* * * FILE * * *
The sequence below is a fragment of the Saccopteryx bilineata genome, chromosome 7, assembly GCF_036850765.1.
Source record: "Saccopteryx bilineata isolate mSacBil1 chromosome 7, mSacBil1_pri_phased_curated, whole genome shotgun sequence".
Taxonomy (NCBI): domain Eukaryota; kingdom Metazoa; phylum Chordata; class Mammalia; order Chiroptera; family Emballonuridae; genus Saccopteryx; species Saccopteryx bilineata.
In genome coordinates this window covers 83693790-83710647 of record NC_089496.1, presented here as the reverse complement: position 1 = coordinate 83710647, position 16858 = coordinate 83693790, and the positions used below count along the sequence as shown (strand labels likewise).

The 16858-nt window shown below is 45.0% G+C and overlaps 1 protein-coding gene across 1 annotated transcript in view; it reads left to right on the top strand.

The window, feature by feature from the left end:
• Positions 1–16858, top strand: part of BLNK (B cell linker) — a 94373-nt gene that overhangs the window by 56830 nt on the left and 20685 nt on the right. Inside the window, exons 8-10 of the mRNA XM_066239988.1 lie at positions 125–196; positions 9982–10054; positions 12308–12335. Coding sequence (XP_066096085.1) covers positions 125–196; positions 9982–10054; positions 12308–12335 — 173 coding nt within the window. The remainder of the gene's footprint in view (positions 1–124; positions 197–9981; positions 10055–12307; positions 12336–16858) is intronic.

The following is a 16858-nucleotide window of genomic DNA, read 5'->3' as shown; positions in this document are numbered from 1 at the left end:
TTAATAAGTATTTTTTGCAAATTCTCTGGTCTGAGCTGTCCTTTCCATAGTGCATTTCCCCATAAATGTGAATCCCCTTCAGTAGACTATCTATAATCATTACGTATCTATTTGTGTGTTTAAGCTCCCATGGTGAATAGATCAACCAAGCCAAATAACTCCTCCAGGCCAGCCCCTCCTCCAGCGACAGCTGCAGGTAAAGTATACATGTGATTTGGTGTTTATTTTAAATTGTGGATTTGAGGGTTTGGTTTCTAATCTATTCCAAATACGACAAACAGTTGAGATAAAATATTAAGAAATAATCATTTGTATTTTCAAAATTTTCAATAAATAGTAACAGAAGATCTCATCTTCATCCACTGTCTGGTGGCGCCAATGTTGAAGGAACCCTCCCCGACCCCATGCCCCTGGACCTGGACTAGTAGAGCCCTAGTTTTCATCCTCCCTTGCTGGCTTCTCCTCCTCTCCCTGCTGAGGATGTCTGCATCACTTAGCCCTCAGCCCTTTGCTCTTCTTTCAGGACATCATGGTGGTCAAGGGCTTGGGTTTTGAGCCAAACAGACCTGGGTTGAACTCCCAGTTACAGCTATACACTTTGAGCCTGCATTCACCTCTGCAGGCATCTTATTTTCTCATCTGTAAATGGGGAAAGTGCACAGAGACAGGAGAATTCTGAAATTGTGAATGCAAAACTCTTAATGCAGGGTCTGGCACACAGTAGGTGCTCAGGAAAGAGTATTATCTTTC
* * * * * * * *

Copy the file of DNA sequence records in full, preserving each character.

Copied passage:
The sequence below is a fragment of the Saccopteryx bilineata genome, chromosome 7, assembly GCF_036850765.1.
Source record: "Saccopteryx bilineata isolate mSacBil1 chromosome 7, mSacBil1_pri_phased_curated, whole genome shotgun sequence".
Taxonomy (NCBI): domain Eukaryota; kingdom Metazoa; phylum Chordata; class Mammalia; order Chiroptera; family Emballonuridae; genus Saccopteryx; species Saccopteryx bilineata.
In genome coordinates this window covers 83693790-83710647 of record NC_089496.1, presented here as the reverse complement: position 1 = coordinate 83710647, position 16858 = coordinate 83693790, and the positions used below count along the sequence as shown (strand labels likewise).

The 16858-nt window shown below is 45.0% G+C and overlaps 1 protein-coding gene across 1 annotated transcript in view; it reads left to right on the top strand.

The window, feature by feature from the left end:
• Positions 1–16858, top strand: part of BLNK (B cell linker) — a 94373-nt gene that overhangs the window by 56830 nt on the left and 20685 nt on the right. Inside the window, exons 8-10 of the mRNA XM_066239988.1 lie at positions 125–196; positions 9982–10054; positions 12308–12335. Coding sequence (XP_066096085.1) covers positions 125–196; positions 9982–10054; positions 12308–12335 — 173 coding nt within the window. The remainder of the gene's footprint in view (positions 1–124; positions 197–9981; positions 10055–12307; positions 12336–16858) is intronic.

The following is a 16858-nucleotide window of genomic DNA, read 5'->3' as shown; positions in this document are numbered from 1 at the left end:
TTAATAAGTATTTTTTGCAAATTCTCTGGTCTGAGCTGTCCTTTCCATAGTGCATTTCCCCATAAATGTGAATCCCCTTCAGTAGACTATCTATAATCATTACGTATCTATTTGTGTGTTTAAGCTCCCATGGTGAATAGATCAACCAAGCCAAATAACTCCTCCAGGCCAGCCCCTCCTCCAGCGACAGCTGCAGGTAAAGTATACATGTGATTTGGTGTTTATTTTAAATTGTGGATTTGAGGGTTTGGTTTCTAATCTATTCCAAATACGACAAACAGTTGAGATAAAATATTAAGAAATAATCATTTGTATTTTCAAAATTTTCAATAAATAGTAACAGAAGATCTCATCTTCATCCACTGTCTGGTGGCGCCAATGTTGAAGGAACCCTCCCCGACCCCATGCCCCTGGACCTGGACTAGTAGAGCCCTAGTTTTCATCCTCCCTTGCTGGCTTCTCCTCCTCTCCCTGCTGAGGATGTCTGCATCACTTAGCCCTCAGCCCTTTGCTCTTCTTTCAGGACATCATGGTGGTCAAGGGCTTGGGTTTTGAGCCAAACAGACCTGGGTTGAACTCCCAGTTACAGCTATACACTTTGAGCCTGCATTCACCTCTGCAGGCATCTTATTTTCTCATCTGTAAATGGGGAAAGTGCACAGAGACAGGAGAATTCTGAAATTGTGAATGCAAAACTCTTAATGCAGGGTCTGGCACACAGTAGGTGCTCAGGAAAGAGTATTATCTTTC